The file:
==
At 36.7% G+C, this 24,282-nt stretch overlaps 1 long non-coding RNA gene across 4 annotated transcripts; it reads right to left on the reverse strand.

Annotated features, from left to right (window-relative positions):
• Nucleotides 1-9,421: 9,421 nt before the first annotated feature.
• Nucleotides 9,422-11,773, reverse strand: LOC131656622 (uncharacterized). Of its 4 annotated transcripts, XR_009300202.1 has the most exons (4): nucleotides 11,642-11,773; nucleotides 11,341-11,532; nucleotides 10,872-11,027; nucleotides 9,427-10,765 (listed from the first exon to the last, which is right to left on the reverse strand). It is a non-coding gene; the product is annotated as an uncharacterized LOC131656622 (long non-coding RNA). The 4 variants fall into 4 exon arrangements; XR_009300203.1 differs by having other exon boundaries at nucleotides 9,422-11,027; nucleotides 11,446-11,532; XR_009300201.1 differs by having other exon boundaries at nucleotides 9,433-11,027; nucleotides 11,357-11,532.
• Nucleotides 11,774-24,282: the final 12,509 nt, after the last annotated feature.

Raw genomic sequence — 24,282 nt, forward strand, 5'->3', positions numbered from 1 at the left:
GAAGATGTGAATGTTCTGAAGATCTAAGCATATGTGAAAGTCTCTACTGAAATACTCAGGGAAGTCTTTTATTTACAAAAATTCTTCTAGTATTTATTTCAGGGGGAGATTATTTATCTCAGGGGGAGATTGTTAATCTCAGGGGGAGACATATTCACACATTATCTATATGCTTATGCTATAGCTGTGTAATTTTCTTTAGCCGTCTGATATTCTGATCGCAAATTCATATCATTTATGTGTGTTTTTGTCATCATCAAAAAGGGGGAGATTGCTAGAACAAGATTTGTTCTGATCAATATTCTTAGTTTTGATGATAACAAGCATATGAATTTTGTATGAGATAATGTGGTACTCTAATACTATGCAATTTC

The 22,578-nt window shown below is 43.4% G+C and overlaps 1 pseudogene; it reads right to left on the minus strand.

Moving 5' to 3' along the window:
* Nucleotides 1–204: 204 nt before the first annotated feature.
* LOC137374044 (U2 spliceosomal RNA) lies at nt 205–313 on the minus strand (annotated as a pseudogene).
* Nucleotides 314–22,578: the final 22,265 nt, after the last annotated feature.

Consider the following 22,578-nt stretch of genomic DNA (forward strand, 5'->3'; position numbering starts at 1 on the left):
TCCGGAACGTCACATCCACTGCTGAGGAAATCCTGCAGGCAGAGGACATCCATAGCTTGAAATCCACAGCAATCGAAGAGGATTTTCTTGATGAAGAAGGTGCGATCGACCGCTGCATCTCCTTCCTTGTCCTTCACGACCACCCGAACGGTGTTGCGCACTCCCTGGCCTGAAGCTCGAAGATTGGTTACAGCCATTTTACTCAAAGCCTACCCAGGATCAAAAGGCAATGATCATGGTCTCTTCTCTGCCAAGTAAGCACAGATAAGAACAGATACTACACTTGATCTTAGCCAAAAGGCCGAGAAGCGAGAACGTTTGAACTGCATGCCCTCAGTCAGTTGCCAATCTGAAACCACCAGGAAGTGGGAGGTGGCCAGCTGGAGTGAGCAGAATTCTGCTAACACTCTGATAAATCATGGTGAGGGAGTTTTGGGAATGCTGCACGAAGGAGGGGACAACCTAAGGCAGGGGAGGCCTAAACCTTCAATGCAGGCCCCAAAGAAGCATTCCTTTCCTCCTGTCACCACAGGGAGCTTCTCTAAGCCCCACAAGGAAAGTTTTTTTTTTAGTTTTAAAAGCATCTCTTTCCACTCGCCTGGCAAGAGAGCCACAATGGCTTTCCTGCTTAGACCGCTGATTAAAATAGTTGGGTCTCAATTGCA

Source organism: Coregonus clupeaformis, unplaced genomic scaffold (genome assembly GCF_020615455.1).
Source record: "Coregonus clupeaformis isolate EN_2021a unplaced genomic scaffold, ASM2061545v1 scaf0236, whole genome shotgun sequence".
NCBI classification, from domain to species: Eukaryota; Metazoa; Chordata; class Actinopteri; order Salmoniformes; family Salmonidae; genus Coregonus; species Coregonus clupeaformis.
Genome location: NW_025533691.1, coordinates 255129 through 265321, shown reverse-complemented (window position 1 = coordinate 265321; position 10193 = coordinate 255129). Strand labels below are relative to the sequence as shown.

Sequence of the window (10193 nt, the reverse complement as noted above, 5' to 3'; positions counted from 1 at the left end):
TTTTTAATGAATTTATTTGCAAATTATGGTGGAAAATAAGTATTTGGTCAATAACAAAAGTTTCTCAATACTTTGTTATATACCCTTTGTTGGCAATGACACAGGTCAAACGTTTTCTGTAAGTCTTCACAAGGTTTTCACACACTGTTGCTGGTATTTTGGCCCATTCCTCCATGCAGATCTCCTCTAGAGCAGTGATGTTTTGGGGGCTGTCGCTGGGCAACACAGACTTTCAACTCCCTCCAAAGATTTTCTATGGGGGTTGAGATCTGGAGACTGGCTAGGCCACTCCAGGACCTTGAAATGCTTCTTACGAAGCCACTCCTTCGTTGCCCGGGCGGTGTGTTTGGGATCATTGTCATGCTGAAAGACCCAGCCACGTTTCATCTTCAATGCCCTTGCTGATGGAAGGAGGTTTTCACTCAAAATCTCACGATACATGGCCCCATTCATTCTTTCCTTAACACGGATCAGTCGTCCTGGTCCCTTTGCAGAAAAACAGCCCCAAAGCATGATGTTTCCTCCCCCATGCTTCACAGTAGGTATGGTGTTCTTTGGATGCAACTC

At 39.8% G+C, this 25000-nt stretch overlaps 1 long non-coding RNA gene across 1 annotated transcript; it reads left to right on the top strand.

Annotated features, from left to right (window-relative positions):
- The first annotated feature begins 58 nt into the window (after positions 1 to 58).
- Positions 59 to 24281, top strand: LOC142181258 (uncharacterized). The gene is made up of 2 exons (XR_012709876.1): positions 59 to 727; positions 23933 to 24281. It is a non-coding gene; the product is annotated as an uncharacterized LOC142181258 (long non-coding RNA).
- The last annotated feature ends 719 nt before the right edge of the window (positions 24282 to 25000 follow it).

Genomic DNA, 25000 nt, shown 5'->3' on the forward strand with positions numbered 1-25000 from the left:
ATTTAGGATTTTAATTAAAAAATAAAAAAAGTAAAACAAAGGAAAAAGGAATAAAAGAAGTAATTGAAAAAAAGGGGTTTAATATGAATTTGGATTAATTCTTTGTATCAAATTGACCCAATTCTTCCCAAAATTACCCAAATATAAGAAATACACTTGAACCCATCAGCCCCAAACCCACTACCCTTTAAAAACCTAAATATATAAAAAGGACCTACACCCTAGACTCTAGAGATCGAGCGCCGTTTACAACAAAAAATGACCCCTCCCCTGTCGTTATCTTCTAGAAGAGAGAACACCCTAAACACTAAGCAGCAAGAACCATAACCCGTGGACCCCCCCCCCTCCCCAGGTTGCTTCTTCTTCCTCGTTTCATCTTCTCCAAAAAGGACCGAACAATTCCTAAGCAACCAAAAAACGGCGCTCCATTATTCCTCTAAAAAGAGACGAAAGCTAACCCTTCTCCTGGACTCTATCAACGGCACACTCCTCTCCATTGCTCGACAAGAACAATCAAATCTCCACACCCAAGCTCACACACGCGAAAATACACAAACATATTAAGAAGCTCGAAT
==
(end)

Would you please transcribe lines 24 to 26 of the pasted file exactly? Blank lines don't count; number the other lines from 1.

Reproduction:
- Positions 59 to 24281, top strand: LOC142181258 (uncharacterized). The gene is made up of 2 exons (XR_012709876.1): positions 59 to 727; positions 23933 to 24281. It is a non-coding gene; the product is annotated as an uncharacterized LOC142181258 (long non-coding RNA).
- The last annotated feature ends 719 nt before the right edge of the window (positions 24282 to 25000 follow it).

Genomic DNA, 25000 nt, shown 5'->3' on the forward strand with positions numbered 1-25000 from the left: